Before pudding, which is a sourdough waffle with booze-steeped cloudberries – so called because they look like baby cumulus clouds – I'm tasked with making a kolbulle, a salty, oily, bacon pancake that Jämtlanders have eaten through the ages. It's taken seriously in these parts: the next day at Ekstedt's old family home, where his parents' friends still live, I pick out the odd word from a heated discussion about exactly how salty the meat should be. My biggest thrill comes from flipping it higher than Niklas himself; all those years practising with pancakes in the kitchen finally paying off. It's eaten, like so many Swedish dishes, with lingonberries. Coffee brewed in a kettle on the fire washes it all down.
Most Swedes would wait for a slightly sunnier day to fish over the ice – the best coming from March through to May, which Jämtlanders view as a fifth season. But it's been a lot of fun and I leave resolving to dig out the family picnic rug as soon as I'm back in London.
Slow burn: A beef steak is pre-seared in a pan (Jonas Kullman)
What's funny is how odd Swedes think I am for making so much of something that's so commonplace for them. Later, over a drink in our home for the night, a waffle-house-turned-hotel called Buustamons Fjällgard, up yet another snowy track in Åre, Ekstedt says simply: "Outdoor cooking for us Scandinavians is so basic because we've always done it, in any weather!" Even his kids, aged nearly five and nearly two, eat lunch outside every day at their Stockholm kindergarten. Except when it's really cold – "Like below -17C."
It's snowing heavily the next day as we drive back through Jämtland's capital, Östersund, to catch our plane, so the big lake there, Storsjon, is deserted. But on a typical weekend it would be packed with people ice skating, Nordic skiing, pushing babies all snuggly in well-padded buggies, and, yes, eating. Tables on the edge of the lake have mini grills built in for people to bring their own food to cook.
It's easy enough to get to Åre, either via Stockholm, or direct to Trondheim in Norway, just two hours away, but if you want the taste of smoke with the comfort of four walls, Ekstedt has it covered. His eponymous Stockholm restaurant recreates that cooked-over-an-open-flame flavour by, yup, cooking over an open flame. "I wanted to do something Nordic and based on Swedish traditions, but not just copy [the Danish restaurant] Noma. I wanted it to be more than just the new Nordic," he explains. "So I made the restaurants based on technique that originate from our lifestyle in Sweden."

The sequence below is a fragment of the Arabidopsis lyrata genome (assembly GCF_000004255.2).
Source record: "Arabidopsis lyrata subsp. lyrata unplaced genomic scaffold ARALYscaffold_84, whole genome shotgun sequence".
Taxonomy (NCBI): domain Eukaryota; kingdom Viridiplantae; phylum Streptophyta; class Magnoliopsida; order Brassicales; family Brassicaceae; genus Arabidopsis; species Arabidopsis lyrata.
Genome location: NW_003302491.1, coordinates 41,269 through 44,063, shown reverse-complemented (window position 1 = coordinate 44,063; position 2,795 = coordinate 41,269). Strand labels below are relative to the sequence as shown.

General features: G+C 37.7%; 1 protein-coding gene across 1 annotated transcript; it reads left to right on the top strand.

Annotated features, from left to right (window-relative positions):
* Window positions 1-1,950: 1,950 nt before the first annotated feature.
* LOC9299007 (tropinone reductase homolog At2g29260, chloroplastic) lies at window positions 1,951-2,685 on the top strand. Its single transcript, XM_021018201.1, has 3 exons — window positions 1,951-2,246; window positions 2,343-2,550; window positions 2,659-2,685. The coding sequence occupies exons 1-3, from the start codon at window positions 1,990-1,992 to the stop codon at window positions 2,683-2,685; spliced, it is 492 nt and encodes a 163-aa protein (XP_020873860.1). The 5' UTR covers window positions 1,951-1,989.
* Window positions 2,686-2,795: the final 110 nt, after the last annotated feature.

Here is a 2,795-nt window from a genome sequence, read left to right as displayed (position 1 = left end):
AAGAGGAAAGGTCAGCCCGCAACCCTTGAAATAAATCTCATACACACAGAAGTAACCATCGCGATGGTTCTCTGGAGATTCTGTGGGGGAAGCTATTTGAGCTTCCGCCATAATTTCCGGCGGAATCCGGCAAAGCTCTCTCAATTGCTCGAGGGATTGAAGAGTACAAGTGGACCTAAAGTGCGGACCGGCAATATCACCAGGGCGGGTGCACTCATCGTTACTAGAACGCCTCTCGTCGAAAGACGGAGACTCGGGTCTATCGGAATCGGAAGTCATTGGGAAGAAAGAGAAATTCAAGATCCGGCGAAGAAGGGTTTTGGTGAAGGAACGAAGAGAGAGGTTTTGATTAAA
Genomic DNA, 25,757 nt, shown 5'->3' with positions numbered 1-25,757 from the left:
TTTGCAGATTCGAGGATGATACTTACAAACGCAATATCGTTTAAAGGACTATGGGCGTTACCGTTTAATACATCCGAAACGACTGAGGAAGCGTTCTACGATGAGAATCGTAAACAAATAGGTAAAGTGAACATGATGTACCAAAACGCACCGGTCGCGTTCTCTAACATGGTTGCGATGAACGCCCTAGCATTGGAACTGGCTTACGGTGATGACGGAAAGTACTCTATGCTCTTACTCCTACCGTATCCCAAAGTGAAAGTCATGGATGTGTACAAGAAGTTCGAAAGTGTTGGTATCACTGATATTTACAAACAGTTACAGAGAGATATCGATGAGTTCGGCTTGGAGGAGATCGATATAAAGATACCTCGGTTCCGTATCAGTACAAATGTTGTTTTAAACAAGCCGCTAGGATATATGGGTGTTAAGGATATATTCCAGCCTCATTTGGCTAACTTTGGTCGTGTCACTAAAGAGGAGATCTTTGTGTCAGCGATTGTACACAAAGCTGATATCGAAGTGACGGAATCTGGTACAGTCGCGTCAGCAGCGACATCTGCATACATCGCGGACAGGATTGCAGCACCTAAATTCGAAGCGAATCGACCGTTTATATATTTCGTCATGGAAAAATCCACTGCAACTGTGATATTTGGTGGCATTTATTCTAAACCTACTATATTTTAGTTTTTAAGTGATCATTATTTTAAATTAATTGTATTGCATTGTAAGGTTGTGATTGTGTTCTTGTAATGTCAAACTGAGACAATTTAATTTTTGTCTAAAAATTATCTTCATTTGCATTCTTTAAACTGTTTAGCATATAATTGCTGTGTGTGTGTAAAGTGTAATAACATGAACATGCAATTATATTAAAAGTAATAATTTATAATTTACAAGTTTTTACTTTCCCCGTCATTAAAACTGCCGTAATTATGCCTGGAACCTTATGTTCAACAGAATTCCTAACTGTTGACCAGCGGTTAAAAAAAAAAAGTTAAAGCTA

The trout is cooked first in a cast-iron pan, over the fire, then placed over some smouldering hay (Jonas Kullman)
Head chef Gustav Otterberg does not use any electricity or gas to cook his dishes, which on the night I eat there range from smoked oysters and avocado to a delicate piece of hay-smoked sole, served with langoustine seared first in butter before being smoked in a "stone-age microwave" – Otterberg's latest invention, a box warmed with smoke funnelled through chimneys from the main fire pit with embers thrown in for good measure – and four types of onions: pickled, puréed, fried in rings and smoked.
There's also more steak, again strung from that nail-studded board (made of pear wood to withstand high temperatures) and served with smoky tomatoes, which hang, strung like a red pearl necklace, high over the flames. A make- it-yourself saffron tortilla, which arrives with baby pots of chilli-spiked orange curd, crushed meringue, alcoholic cloudberries, and brown-butter ice-cream, finish everything off.
Like the sound of that? Well, Ekstedt is hoping to open a restaurant in London next year. Until then, there's plenty of winter left to wrap up and fire up even in Britain, snow or no snow.
Outward bound: The full Swedish experience
If you're feeling inspired, the local tourist board, Visit Östersund, has set up a new website to help you book anything from ice fishing to a spot of ice driving: with lunch outside, of course. They'll even help you organise a trip to Jämtland via Ekstedts restaurant in Stockholm. adventuresonice.co.uk
With Explore Åre you can whip up a full banquet, or keep things simple with a kolbulle, one of those bacon pancakes. And if you snow-shoe to your destination, you won't need to worry about all the oil in those kolbulle either. exploreare.se/snoskovandring
Or perhaps you're interested in living like the Sami, Scandinavia's indigenous reindeer-herding population. You can try it all with Nulltjarnsgarden, a company that specialises in experiences from smoking elk to cooking mountain fish. nulltjarnsgarden.se
Another option is to have dinner with a local family from Östersund, which is the capital of Jamtland. From March, the local tourist board, Visit Östersund, is launching an initiative that will encourage visitors to hook up with hosts who are keen to show off their favourite outdoor-eating spots. The host families promise to make a "typical Swedish outdoor meal", using local produce from elk and moose to reindeer and fish. visitostersund.se/activities